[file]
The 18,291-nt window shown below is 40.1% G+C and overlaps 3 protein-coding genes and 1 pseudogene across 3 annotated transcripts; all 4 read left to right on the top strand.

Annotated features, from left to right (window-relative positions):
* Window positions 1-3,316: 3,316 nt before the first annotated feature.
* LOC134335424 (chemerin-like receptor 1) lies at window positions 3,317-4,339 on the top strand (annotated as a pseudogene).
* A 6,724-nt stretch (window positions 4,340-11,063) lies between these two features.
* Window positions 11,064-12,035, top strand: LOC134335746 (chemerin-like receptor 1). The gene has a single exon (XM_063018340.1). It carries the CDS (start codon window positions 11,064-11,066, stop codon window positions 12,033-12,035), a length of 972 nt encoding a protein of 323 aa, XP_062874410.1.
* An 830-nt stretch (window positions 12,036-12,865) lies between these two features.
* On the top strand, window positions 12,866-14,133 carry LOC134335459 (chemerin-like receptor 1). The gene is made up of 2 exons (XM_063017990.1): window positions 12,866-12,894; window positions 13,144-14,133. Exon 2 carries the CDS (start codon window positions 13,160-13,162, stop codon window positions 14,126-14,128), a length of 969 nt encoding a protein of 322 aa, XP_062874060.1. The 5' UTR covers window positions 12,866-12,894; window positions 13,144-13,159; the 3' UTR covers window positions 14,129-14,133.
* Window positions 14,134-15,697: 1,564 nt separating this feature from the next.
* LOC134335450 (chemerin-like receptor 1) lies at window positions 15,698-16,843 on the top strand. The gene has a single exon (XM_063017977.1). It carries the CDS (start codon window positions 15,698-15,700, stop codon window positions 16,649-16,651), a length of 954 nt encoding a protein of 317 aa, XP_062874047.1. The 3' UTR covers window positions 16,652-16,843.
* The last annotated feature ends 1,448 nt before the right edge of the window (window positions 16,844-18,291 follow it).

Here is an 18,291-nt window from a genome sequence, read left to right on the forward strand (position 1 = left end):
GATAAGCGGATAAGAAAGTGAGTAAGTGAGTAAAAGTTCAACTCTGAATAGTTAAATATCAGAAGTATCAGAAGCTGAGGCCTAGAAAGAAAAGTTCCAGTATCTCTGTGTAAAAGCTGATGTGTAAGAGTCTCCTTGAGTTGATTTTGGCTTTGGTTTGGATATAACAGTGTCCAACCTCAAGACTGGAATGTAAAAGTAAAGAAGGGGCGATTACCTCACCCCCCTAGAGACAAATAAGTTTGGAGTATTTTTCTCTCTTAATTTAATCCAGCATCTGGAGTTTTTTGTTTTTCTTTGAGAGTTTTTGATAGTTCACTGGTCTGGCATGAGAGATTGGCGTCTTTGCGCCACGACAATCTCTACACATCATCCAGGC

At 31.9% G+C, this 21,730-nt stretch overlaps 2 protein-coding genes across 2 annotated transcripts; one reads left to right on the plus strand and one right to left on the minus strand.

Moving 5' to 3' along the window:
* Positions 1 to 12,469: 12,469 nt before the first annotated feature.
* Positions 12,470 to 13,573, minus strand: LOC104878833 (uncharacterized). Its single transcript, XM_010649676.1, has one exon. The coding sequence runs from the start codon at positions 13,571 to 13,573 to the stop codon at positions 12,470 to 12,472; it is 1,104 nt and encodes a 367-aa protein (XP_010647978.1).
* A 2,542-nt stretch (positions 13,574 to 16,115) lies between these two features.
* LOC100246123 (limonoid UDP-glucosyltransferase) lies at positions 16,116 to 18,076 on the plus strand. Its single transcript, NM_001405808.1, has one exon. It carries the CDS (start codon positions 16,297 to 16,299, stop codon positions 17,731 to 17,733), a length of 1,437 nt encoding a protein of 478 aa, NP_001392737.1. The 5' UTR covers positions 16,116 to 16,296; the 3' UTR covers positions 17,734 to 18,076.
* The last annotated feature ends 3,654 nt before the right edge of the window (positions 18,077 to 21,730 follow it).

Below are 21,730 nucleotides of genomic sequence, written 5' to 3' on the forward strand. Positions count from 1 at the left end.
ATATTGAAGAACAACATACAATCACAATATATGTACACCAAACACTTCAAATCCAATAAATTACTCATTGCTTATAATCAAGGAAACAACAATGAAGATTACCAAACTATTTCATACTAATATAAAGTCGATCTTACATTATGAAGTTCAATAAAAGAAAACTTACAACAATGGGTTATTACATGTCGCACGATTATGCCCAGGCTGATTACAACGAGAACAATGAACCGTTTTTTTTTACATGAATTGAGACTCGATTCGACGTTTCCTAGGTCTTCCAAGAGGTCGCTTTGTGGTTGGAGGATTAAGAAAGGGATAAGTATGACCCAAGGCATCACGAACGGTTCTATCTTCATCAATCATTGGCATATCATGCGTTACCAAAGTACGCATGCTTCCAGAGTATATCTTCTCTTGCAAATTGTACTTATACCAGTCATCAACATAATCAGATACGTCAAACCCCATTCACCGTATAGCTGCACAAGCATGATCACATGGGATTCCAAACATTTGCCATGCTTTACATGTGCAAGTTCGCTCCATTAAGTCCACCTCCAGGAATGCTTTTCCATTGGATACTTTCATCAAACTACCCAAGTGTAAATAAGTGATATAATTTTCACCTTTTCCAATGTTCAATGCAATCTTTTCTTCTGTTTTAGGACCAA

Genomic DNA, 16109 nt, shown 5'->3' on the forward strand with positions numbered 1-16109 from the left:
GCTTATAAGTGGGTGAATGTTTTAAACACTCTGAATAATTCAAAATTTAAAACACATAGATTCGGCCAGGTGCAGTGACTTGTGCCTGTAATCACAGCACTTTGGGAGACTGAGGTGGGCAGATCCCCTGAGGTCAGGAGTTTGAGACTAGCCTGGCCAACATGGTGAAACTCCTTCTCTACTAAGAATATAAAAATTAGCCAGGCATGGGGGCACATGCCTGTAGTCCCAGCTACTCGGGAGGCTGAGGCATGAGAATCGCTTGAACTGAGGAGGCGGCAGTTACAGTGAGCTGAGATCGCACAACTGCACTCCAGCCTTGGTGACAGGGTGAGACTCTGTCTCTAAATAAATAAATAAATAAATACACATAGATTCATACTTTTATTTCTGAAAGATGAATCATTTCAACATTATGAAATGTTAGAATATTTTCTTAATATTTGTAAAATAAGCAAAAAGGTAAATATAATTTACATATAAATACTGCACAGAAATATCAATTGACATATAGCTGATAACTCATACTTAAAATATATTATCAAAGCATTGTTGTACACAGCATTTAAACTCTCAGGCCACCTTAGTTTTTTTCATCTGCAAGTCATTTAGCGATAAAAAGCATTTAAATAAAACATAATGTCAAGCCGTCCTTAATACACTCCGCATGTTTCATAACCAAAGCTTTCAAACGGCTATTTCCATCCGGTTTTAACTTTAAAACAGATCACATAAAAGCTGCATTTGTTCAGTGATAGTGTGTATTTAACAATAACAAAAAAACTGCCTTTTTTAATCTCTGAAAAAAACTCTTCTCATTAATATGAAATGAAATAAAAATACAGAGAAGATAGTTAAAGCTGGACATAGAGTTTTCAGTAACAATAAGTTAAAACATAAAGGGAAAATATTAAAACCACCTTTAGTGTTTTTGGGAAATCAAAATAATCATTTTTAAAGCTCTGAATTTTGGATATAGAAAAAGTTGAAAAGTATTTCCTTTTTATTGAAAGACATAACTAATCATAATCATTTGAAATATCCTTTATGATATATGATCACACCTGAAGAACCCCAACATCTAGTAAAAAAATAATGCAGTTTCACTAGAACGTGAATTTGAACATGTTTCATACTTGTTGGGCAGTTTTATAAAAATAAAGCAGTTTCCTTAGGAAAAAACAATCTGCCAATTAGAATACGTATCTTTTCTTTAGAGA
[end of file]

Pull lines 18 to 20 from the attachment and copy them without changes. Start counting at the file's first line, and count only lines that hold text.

* A 2,542-nt stretch (positions 13,574 to 16,115) lies between these two features.
* LOC100246123 (limonoid UDP-glucosyltransferase) lies at positions 16,116 to 18,076 on the plus strand. Its single transcript, NM_001405808.1, has one exon. It carries the CDS (start codon positions 16,297 to 16,299, stop codon positions 17,731 to 17,733), a length of 1,437 nt encoding a protein of 478 aa, NP_001392737.1. The 5' UTR covers positions 16,116 to 16,296; the 3' UTR covers positions 17,734 to 18,076.
* The last annotated feature ends 3,654 nt before the right edge of the window (positions 18,077 to 21,730 follow it).